On March 23, President Trump signed a $1.3 trillion federal budget bill. Tucked away in one corner of this 2,323-page bill is a provision regarding employee tip pools, known as the Tip Income Protection Act of 2018. As I discussed in an earlier article, tip pools, while common in restaurants and bars, must be carefully drawn to avoid violating the Fair Labor Standards Act (FLSA). In short, a compulsory tip pool is only legal if the members of the pool all customarily and regularly receive tips — usually customer-facing workers like waiters and bartenders. If a mandatory tip pool includes cooks, dishwashers, or other back-of-house employees, it likely violates federal law.
The new Tip Income Protection Act states that an employer:
may not keep tips received by its employees for any purposes, including allowing managers or supervisors to keep any portion of employees’ tips, regardless of whether or not the employer takes a tip credit.
The Act also repeals a 2011 Department of Labor regulation regulating tip pools in which all employees made at least $7.25 an hour.
On one hand, it is well-established that an employer may not keep employees’ tips for its own purposes. There are nevertheless several interesting provisions in this new Act. First, it uses the broad phrase “manager or supervisor.” Several lawsuits have been filed challenging tip pools that include supervisory employees. Some courts have held that, while high-ranking management cannot take part in a tip pool, low-level supervisors are eligible to participate. This law broadens that prohibition, as it states that no managers or supervisors — including, apparently, lower-level supervisors — may participate in tip pools. Critically, this provision applies “regardless of whether or not the employer takes a tip credit.” For the most part, tip pool rules only apply if an employee receives a subminimum wage of less than $7.25, and relies on the tip credit to make up the difference. This prohibition applies to all tipped employees, even those who are paid $7.25 an hour or more.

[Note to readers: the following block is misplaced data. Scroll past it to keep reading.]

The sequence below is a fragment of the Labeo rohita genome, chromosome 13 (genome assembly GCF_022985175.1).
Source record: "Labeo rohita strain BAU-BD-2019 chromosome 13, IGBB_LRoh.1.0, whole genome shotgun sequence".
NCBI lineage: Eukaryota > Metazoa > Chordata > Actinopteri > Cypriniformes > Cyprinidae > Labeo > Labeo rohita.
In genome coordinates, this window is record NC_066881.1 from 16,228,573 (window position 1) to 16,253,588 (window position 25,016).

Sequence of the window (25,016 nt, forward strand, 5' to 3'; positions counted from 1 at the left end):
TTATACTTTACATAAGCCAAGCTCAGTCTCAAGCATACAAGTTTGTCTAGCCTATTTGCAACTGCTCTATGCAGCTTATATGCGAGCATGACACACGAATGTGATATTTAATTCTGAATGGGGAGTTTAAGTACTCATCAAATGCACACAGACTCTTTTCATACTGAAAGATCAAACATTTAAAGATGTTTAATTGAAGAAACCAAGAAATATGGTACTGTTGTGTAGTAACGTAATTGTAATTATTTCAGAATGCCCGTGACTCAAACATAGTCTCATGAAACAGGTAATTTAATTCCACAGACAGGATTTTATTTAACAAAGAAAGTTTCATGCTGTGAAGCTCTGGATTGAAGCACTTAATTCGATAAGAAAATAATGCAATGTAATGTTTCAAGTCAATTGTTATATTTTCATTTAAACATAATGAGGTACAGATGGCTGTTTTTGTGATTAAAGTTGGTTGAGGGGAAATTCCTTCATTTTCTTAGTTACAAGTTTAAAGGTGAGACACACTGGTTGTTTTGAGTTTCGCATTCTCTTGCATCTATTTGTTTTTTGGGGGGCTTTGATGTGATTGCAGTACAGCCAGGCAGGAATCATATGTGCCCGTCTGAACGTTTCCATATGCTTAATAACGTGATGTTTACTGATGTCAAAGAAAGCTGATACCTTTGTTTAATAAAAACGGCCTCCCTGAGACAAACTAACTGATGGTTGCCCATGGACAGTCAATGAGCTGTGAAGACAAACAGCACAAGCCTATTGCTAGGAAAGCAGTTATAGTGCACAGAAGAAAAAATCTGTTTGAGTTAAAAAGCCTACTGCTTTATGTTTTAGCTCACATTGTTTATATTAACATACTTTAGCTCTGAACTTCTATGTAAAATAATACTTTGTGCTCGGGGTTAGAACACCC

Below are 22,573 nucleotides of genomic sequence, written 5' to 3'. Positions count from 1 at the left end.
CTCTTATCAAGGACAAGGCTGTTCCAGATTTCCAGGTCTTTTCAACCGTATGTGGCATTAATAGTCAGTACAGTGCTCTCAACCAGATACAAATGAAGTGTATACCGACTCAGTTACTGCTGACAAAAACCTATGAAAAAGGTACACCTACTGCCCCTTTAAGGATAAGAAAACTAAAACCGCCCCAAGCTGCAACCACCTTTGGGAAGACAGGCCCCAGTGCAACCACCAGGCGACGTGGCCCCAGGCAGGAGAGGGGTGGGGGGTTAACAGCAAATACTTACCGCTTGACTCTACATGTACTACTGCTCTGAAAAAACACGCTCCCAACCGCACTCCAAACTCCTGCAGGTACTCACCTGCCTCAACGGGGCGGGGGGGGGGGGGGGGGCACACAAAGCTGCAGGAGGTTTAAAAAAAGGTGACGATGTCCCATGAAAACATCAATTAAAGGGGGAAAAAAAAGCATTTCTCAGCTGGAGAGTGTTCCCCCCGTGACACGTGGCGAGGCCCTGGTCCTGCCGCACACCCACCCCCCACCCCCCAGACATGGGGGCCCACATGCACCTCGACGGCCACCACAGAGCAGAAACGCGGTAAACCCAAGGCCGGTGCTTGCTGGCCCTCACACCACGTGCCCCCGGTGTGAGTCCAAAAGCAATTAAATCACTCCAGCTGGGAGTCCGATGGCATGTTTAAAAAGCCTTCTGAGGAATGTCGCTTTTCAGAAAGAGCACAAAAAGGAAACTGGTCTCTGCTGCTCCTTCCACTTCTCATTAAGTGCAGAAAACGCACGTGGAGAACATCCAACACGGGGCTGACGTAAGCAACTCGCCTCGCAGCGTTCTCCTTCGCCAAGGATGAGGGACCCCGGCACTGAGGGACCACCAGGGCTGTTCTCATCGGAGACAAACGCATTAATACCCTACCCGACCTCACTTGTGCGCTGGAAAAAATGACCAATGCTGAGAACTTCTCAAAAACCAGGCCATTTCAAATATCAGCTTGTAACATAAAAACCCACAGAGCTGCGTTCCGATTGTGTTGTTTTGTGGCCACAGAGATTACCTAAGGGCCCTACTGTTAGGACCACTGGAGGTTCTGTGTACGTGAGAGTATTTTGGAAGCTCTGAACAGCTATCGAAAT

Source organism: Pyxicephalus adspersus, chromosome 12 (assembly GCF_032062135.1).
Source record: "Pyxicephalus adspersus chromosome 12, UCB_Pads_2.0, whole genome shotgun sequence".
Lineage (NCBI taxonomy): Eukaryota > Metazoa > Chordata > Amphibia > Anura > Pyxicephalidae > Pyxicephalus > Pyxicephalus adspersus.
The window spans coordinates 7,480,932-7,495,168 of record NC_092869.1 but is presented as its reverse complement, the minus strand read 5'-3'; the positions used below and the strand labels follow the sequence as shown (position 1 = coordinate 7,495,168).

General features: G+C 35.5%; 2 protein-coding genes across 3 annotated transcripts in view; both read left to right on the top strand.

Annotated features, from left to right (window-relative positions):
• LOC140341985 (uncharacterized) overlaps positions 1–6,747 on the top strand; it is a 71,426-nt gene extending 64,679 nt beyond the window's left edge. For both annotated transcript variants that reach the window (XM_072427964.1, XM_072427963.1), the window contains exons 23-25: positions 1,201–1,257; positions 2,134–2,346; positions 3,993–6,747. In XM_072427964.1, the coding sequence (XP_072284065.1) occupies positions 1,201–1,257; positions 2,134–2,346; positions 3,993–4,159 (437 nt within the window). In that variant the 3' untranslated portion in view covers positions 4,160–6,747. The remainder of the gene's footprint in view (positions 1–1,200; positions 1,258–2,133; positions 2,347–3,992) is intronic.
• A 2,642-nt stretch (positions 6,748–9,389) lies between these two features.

However, Congress giveth, and Congress taketh away. By expressly repealing the 2011 Department of Labor regulation, the law gives a small victory to employers, particularly those in California and other Western states. The now-repealed regulation purported to expand all tip pool rules to employees making $7.25 an hour or more. This regulation was quite controversial, and was never accepted as valid by Louisiana courts. Therefore, its repeal makes little difference to workers in the New Orleans hospitality and restaurant industries. (Other courts, however, including those in California, had enforced that regulation prior to its repeal.)
Like many new laws, this one creates as much confusion as it resolves. In the meantime, the Department of Labor has announced its plan to promulgate even more regulations on tip pools, possibly before the end of the year. One fact remains clear – mandatory tip pooling is disfavored, and there is a strong legal presumption that tips are the property of the worker who earned them. If you have any questions about tip pool law, or wage and hour law generally, call New Orleans overtime lawyer Charles Stiegler at (504) 267-0777 or email me today.